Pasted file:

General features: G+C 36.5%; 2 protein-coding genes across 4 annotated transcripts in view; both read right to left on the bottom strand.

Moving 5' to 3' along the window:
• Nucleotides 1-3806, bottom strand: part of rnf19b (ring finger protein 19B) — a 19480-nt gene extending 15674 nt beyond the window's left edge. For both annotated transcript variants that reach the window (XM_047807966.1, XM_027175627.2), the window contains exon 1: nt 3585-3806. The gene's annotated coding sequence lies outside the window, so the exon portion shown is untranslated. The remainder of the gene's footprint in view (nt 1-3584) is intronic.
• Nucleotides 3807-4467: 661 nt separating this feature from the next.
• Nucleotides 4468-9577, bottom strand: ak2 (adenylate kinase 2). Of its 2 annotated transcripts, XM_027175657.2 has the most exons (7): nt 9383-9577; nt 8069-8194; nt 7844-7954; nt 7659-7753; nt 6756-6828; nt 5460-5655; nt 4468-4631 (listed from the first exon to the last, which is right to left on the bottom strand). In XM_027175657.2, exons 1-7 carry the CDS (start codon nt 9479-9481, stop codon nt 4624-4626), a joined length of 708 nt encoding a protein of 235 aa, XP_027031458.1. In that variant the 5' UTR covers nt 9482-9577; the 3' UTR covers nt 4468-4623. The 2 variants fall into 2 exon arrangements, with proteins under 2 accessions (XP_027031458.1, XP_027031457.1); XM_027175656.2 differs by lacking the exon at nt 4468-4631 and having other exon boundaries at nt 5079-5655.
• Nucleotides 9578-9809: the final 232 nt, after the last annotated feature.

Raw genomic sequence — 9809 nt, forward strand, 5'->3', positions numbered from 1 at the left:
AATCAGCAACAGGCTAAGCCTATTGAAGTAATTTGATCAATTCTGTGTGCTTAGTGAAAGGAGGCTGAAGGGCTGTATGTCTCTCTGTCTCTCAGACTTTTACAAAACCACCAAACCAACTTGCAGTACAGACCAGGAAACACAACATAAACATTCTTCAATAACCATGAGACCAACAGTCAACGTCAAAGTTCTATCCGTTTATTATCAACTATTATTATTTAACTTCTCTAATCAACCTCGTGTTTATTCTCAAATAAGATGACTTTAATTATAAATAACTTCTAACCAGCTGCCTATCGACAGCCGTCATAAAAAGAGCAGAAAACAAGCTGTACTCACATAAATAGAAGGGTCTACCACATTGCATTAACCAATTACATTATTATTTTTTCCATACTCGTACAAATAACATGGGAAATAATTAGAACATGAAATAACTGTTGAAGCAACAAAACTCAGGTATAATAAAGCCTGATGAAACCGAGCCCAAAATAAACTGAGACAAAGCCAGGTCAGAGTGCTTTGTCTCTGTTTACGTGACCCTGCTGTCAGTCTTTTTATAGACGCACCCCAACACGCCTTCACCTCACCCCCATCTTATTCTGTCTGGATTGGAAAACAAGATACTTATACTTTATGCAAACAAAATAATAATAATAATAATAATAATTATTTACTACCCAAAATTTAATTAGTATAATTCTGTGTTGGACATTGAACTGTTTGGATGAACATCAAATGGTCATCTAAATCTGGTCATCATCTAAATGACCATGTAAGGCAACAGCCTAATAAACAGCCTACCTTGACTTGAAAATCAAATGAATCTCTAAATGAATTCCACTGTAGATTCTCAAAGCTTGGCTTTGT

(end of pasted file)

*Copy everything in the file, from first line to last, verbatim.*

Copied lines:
General features: G+C 36.5%; 2 protein-coding genes across 4 annotated transcripts in view; both read right to left on the bottom strand.

Moving 5' to 3' along the window:
• Nucleotides 1-3806, bottom strand: part of rnf19b (ring finger protein 19B) — a 19480-nt gene extending 15674 nt beyond the window's left edge. For both annotated transcript variants that reach the window (XM_047807966.1, XM_027175627.2), the window contains exon 1: nt 3585-3806. The gene's annotated coding sequence lies outside the window, so the exon portion shown is untranslated. The remainder of the gene's footprint in view (nt 1-3584) is intronic.
• Nucleotides 3807-4467: 661 nt separating this feature from the next.
• Nucleotides 4468-9577, bottom strand: ak2 (adenylate kinase 2). Of its 2 annotated transcripts, XM_027175657.2 has the most exons (7): nt 9383-9577; nt 8069-8194; nt 7844-7954; nt 7659-7753; nt 6756-6828; nt 5460-5655; nt 4468-4631 (listed from the first exon to the last, which is right to left on the bottom strand). In XM_027175657.2, exons 1-7 carry the CDS (start codon nt 9479-9481, stop codon nt 4624-4626), a joined length of 708 nt encoding a protein of 235 aa, XP_027031458.1. In that variant the 5' UTR covers nt 9482-9577; the 3' UTR covers nt 4468-4623. The 2 variants fall into 2 exon arrangements, with proteins under 2 accessions (XP_027031458.1, XP_027031457.1); XM_027175656.2 differs by lacking the exon at nt 4468-4631 and having other exon boundaries at nt 5079-5655.
• Nucleotides 9578-9809: the final 232 nt, after the last annotated feature.

Raw genomic sequence — 9809 nt, forward strand, 5'->3', positions numbered from 1 at the left:
AATCAGCAACAGGCTAAGCCTATTGAAGTAATTTGATCAATTCTGTGTGCTTAGTGAAAGGAGGCTGAAGGGCTGTATGTCTCTCTGTCTCTCAGACTTTTACAAAACCACCAAACCAACTTGCAGTACAGACCAGGAAACACAACATAAACATTCTTCAATAACCATGAGACCAACAGTCAACGTCAAAGTTCTATCCGTTTATTATCAACTATTATTATTTAACTTCTCTAATCAACCTCGTGTTTATTCTCAAATAAGATGACTTTAATTATAAATAACTTCTAACCAGCTGCCTATCGACAGCCGTCATAAAAAGAGCAGAAAACAAGCTGTACTCACATAAATAGAAGGGTCTACCACATTGCATTAACCAATTACATTATTATTTTTTCCATACTCGTACAAATAACATGGGAAATAATTAGAACATGAAATAACTGTTGAAGCAACAAAACTCAGGTATAATAAAGCCTGATGAAACCGAGCCCAAAATAAACTGAGACAAAGCCAGGTCAGAGTGCTTTGTCTCTGTTTACGTGACCCTGCTGTCAGTCTTTTTATAGACGCACCCCAACACGCCTTCACCTCACCCCCATCTTATTCTGTCTGGATTGGAAAACAAGATACTTATACTTTATGCAAACAAAATAATAATAATAATAATAATAATTATTTACTACCCAAAATTTAATTAGTATAATTCTGTGTTGGACATTGAACTGTTTGGATGAACATCAAATGGTCATCTAAATCTGGTCATCATCTAAATGACCATGTAAGGCAACAGCCTAATAAACAGCCTACCTTGACTTGAAAATCAAATGAATCTCTAAATGAATTCCACTGTAGATTCTCAAAGCTTGGCTTTGT